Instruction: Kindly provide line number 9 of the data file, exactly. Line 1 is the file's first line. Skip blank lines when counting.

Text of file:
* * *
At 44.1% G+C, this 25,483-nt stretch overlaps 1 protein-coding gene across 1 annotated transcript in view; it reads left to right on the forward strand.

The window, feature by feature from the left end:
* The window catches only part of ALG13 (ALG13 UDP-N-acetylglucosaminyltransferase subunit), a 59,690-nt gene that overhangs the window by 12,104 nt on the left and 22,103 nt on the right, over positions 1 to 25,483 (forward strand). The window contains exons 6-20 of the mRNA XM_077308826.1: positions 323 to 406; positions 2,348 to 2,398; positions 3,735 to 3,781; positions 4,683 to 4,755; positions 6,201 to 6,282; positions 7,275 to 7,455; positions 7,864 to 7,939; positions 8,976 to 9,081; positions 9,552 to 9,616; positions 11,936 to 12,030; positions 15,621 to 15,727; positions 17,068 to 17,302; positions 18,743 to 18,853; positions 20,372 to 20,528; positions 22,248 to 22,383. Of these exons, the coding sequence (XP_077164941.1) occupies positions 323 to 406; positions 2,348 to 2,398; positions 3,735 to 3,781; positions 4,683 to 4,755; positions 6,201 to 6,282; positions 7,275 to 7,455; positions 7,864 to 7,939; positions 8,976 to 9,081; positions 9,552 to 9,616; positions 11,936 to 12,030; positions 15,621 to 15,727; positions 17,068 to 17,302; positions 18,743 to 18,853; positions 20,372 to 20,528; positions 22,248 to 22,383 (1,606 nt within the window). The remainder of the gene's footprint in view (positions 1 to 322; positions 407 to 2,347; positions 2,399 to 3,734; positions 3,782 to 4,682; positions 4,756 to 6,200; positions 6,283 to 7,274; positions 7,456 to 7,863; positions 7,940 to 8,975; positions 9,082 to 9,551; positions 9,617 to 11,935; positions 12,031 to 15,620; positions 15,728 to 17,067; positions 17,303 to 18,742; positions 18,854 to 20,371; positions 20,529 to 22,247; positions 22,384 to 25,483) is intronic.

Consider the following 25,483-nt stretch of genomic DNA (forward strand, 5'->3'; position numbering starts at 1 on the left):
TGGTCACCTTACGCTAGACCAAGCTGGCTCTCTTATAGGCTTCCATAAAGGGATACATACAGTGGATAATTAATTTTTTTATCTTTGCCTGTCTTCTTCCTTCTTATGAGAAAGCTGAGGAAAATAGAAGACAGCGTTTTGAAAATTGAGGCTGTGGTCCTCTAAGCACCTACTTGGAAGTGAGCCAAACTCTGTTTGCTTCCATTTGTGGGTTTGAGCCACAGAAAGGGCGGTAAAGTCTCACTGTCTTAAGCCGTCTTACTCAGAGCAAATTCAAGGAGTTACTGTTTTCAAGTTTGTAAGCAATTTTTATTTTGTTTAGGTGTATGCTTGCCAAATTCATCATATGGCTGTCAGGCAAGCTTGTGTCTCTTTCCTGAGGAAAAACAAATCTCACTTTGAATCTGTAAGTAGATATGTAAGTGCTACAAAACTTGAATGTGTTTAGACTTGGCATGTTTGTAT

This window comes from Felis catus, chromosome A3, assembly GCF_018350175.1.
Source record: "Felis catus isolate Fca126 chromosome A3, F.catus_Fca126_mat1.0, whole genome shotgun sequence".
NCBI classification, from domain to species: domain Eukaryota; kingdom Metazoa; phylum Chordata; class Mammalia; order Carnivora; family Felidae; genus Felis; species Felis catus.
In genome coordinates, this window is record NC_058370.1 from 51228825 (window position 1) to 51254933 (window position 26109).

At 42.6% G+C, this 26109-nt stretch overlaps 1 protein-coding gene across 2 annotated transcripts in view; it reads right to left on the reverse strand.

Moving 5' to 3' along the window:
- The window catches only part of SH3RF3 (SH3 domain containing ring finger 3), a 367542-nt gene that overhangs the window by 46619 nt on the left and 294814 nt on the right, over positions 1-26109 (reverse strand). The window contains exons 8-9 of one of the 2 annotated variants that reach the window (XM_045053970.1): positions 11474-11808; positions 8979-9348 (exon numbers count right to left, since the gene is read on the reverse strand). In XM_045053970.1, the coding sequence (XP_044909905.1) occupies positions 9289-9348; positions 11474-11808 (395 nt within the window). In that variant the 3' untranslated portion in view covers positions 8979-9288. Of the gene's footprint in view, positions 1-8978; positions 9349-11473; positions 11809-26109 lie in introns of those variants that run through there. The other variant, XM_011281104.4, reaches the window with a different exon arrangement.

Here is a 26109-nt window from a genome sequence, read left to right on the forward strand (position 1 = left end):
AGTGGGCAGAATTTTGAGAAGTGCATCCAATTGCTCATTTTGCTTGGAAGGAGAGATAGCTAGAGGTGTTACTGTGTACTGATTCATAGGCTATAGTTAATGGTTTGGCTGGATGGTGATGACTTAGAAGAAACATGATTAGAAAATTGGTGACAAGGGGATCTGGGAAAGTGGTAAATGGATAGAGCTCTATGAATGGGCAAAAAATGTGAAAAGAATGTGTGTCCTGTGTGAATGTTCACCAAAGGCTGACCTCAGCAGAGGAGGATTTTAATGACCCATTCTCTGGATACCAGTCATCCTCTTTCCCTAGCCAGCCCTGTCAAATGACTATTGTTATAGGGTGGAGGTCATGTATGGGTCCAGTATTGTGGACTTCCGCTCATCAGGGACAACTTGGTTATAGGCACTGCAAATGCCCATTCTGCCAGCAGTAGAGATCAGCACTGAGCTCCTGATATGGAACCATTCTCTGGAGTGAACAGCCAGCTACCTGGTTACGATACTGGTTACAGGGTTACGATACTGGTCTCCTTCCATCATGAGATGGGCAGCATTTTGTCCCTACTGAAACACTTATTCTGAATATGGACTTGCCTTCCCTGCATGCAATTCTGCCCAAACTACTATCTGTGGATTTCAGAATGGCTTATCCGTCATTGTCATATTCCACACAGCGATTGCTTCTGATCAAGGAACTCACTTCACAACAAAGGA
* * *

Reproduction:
In genome coordinates, this window is record NC_058370.1 from 51228825 (window position 1) to 51254933 (window position 26109).